Alister McGrath. Eccentric Genius. Reluctant Prophet. C.S. Lewis: A Life. Carol Steam, Illinois: Tyndale House Publishers, 2013. See here to buy the book.
C.S. Lewis was a teacher at Oxford and Cambridge, a scholar of English literature, a Christian apologist, and the author of fantasy, the most famous of his fantasy works being The Chronicles of Narnia. There is so much in Alister McGrath’s biography about Lewis, that this blog post would become a book were I to mention everything that I got out of it. Here are some items, though.
1. Although Lewis could be a bit pretentious, McGrath’s narration of Lewis’ struggles in life certainly made him sympathetic to me. Lewis struggled with the death of his mother, difficulty in getting along with his father, an alcoholic brother whom he still loved, horrible boarding schools, employment prospects, alienation from some of his colleagues, and feelings of inadequacy as a Christian apologist, especially since he could not convince the people closest to him to embrace Christianity. Plus, the challenge to one of his arguments by a student expert on Wittgenstein made him feel intellectually inadequate to continue argumentative apologetics, though, as McGrath notes, Lewis did not abandon apologetics completely, for it is in the Chronicles of Narnia, on some level. (Lewis would later say that he preferred enjoying Christianity to defending it.) Even when Lewis was at the height of his fame, he could not really become pompous about it, on account of the struggles that he continually experienced. Why do I say that he could be a bit pretentious? Well, he did prefer students whom he considered interesting, and he did not always care for teaching on account of what he considered amateurish questions from his students. I suppose that this is understandable for a well-read scholar such as Lewis, but it does sound somewhat elitist.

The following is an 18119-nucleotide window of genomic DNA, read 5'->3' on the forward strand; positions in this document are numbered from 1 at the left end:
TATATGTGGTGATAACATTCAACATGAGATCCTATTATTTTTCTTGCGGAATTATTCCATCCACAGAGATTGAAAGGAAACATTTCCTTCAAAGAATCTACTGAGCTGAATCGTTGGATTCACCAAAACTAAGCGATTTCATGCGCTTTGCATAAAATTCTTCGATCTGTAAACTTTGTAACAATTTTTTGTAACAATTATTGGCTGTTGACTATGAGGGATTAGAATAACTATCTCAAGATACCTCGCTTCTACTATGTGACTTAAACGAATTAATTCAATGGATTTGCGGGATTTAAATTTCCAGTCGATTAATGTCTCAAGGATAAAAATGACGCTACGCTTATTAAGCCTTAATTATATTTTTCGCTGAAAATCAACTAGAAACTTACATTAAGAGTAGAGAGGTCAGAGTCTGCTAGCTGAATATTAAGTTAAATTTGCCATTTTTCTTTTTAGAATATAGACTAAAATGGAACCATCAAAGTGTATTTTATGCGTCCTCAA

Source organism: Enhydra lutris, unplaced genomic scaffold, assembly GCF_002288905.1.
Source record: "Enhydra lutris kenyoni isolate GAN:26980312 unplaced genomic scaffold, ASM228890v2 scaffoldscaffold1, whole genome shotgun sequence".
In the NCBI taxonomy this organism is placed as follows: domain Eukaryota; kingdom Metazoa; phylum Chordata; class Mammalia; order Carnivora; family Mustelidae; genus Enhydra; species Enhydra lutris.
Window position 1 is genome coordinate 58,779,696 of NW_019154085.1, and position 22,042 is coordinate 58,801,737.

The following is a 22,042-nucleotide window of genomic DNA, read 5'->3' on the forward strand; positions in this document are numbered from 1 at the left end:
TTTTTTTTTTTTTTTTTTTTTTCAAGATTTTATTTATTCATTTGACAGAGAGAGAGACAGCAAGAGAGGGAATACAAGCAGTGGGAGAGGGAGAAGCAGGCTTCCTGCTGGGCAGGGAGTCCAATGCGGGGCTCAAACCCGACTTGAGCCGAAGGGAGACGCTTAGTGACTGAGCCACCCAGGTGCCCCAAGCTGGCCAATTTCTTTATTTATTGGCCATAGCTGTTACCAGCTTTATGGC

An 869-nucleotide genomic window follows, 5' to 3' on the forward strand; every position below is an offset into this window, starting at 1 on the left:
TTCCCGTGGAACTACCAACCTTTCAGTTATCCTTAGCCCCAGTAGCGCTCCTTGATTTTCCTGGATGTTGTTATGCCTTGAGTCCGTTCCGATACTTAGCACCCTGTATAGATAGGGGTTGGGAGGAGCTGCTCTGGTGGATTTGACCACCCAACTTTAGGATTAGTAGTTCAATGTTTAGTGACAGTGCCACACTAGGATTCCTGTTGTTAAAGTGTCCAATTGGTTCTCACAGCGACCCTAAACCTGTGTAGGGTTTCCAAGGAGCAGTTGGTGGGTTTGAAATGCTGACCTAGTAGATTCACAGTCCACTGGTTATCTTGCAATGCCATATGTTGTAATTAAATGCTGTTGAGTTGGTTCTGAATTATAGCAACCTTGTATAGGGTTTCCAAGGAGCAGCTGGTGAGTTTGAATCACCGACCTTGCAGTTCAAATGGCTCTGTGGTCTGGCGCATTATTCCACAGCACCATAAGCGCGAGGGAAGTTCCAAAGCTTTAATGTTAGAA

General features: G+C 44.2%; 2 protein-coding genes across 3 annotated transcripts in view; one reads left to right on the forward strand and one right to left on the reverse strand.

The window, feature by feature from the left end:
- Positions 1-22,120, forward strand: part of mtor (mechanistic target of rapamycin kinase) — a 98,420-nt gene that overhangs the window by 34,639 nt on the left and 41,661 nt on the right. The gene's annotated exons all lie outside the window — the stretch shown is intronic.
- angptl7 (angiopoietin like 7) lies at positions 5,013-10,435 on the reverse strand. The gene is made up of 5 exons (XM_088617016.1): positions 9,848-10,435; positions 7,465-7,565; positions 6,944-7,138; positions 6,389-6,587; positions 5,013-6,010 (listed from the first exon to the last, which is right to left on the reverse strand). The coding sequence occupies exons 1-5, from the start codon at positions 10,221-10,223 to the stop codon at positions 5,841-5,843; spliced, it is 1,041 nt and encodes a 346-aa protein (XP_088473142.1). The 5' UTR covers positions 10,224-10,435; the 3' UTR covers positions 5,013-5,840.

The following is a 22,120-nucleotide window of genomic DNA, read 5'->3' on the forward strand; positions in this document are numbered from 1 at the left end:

2. I gained more insight into Lewis’ atheism from this biography. I knew from Surprised by Joy that one factor behind his atheism was the death of his mother. But, according to McGrath, Lewis also had intellectual reasons. Lewis read old myths and wondered what made Christianity and its claims any different from them. I am a bit vague, however, about the precise reason that he became a Christian. Lewis was searching for joy, and he became convinced that Christianity contained the true, historical myth to which other myths were pointing, on some level. In addition, other prominent authors were becoming Christians around that time, and Lewis felt that added a depth to their writing that was absent from certain secular works. Lewis was coming to believe that Christianity offered a compelling way to look at life. McGrath denies that Lewis became a Christian out of wishful thinking or primarily for emotional reasons, however, for he characterizes Lewis’ theism as rational. Lewis himself said that it was almost as if philosophical arguments were becoming embodied before him as he thought about them, and those arguments pointed to theism. Lewis also felt as if God were pursuing him: he mocked the platitude about man’s search for God by saying that, in his case, that would be like saying that the mouse is searching for the cat! Did Lewis ever come up with philosophical arguments that proved the existence of God? Not that I could tell. I long thought that, in Mere Christianity, Lewis was trying to prove the existence of God by saying that there is a moral law, and thus a moral lawgiver, but McGrath contends that Lewis in that case was not trying to prove God’s existence. Rather, according to McGrath, Lewis was saying that the existence of a moral law is consistent with what Christianity and theism have to say. I respect Lewis’ spiritual journey, but I am somewhat reluctant to exclude wishful thinking as a factor behind it. Maybe spirituality does not need hard-core proof in order to be valid, though.